San Diego police are preparing for a new statewide effort to reduce racial profiling by conducting officer training sessions, adding new data-collection software and amending Police Department policies.
The efforts come more than two years after a San Diego State study of traffic stops found racial disparities in how San Diego police handle traffic stops, particularly vehicle searches.
State law requires large police departments on July 1 to start collecting more rigorous data about officer interactions with the public in an effort to study racial profiling trends and find ways to curb the practice.
The law, Assembly Bill 953, requires San Diego police to sharply expand which kinds of interactions they document and what elements of each interaction they need to record and submit to their superiors and state officials.
Officers have been attending mandatory training sessions this spring and the department recently decided to use a data collection system created by the San Diego County Sheriff’s Department.
Two groups of officers, the gang unit and the neighborhood policing unit, have begun collecting the required data as pilot projects to help the department work out any kinks before July 1.
All officers will start collecting the required data on June 27 so that the entire department is fully prepared when the new law kicks in four days later, Police Chief David Nisleit told the City Council’s public safety committee on Wednesday.
Nisleit said it will be a significant shift for officers because they will be required to collect as many as 60 pieces of data from each interaction, many more than previously required under the department’s policies.
The department is planning to collect more consistent and rigorous data on race. New data that must be collected include gender, age, sexual orientation, the duration of the stop, ability to speak English and whether the person is disabled in any way.
Collection of some of that data is required because the goals of the state law go beyond curbing racial profiling to include reducing other potential kinds of officer discrimination and bias.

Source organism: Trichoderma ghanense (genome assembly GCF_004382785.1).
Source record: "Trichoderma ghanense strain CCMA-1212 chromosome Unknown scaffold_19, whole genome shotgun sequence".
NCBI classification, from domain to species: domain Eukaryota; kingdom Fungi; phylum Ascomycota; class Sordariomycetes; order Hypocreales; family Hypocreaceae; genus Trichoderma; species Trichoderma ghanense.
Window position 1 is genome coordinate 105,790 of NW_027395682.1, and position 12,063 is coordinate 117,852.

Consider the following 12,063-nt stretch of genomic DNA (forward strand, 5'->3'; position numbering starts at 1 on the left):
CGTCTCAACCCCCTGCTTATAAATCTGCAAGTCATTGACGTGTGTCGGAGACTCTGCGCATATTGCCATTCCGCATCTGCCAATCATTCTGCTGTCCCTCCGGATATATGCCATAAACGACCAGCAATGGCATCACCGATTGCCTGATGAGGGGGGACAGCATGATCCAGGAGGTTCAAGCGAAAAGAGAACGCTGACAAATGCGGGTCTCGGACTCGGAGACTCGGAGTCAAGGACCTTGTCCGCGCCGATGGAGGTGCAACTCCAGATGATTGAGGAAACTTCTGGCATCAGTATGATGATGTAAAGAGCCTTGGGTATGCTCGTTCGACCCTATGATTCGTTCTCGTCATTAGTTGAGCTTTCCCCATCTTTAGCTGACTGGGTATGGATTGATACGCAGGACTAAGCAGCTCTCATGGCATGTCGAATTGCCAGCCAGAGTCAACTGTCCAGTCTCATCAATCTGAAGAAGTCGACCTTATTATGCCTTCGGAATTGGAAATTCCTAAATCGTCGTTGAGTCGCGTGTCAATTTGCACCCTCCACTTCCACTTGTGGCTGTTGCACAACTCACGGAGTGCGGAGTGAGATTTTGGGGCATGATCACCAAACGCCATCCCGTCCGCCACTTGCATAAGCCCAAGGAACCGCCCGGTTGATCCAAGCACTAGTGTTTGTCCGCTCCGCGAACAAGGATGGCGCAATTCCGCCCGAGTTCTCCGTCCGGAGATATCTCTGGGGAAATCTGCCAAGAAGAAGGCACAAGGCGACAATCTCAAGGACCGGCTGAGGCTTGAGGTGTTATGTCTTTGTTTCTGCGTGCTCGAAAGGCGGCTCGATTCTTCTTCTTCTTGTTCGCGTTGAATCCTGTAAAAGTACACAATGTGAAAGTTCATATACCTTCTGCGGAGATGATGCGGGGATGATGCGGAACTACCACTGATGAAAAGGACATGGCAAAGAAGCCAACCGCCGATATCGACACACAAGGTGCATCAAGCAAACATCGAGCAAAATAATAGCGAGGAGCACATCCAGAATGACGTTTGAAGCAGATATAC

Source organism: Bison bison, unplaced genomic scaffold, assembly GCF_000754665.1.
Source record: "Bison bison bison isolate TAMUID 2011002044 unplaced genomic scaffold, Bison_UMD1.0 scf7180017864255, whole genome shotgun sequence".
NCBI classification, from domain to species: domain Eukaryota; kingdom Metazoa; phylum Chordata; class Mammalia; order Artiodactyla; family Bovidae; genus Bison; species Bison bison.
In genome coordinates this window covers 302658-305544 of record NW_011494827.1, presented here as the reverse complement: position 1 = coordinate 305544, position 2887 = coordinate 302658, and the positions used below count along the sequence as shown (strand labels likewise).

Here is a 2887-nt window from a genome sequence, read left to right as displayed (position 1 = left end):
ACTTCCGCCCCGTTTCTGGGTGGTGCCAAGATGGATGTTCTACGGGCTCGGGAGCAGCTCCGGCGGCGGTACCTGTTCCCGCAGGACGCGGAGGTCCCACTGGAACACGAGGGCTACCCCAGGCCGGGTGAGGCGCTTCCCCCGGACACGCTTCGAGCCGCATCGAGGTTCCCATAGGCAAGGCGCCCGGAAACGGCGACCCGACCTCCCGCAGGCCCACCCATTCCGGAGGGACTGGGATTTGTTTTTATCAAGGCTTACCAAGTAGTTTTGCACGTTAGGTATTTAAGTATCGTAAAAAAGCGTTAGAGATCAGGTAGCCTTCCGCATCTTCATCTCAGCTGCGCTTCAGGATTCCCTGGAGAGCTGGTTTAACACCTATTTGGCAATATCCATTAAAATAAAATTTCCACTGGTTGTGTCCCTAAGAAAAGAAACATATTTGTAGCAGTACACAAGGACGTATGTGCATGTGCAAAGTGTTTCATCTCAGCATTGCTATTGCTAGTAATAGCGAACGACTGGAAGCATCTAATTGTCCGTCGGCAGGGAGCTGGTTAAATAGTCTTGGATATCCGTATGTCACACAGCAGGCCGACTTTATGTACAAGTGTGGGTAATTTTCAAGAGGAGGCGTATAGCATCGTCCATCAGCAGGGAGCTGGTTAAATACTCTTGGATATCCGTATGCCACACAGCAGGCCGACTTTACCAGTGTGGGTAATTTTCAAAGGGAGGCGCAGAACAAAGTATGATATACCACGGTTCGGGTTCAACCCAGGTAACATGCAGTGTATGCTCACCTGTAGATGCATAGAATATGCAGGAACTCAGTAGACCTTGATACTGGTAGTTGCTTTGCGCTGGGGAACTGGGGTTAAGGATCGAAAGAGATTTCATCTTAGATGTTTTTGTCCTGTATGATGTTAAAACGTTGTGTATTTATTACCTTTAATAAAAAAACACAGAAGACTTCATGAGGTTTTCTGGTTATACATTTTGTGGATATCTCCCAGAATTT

The department must also expand which interactions get documented beyond just traffic stops, which it has collected data on since 2000.
State laws requires data collection for pedestrian stops, bicycle stops and many interactions when officers respond to calls for service. And all data must be submitted by the end of an officer’s shift, except in rare circumstances.
Lt. Jeffrey Jordon, who is spearheading the new data collection effort, told the council committee that department officials are upbeat that the results will help improve officer training and build trust with residents skeptical of local police.
"Our department believes the collected data has wide-ranging benefits that will lead to increased transparency and an open dialogue with community members that will strengthen our relationships," he said.
The local chapter of the American Civil Liberties Union has criticized San Diego police for allowing officers to under-report traffic stops and for not focusing enough on racial profiling.
Lt. Jordon said the department will strive to avoid any skewing or under-reporting of data.
"There will be no massaging or manipulating the data -- you can't learn from manipulated data," he said. "The data is going to tell us what we need to take a look at, what we need to learn from and what changes need to be made and how we're going to go about doing that."
The SDSU study showed that race and ethnicity isn’t a significant factor in determining who police pull over, but that blacks and Hispanics are more likely to be searched and questioned in the field after being stopped.
Christie Hill, the local ACLU chapter’s senior policy strategist, urged the council committee on Wednesday to make available to the public all of the data collected under the new requirements.
Chief Nisleit said he plans to make such data available either monthly or quarterly.
"I want everyone to have the ability to analyze it themselves -- independent study basically, not authored by the city of San Diego," he said.
Availability of the data is one reason the city chose the Sheriff’s data-collection system over one provided by the state Justice Department, which would not allow local access and analysis of the information, Jordon said.
While the state law requires collection of the data to begin July 1, departments aren't required to begin submitting the data to the state until next April.
Councilwoman Barbara Bry of La Jolla praised Chief Nisleit for his handling of the new requirements.
"What I've been most impressed about over the last few months, chief, is your openness to doing things in new ways and your embrace of it and your understanding that it will lead to better neighborhood policing and safer communities," she said.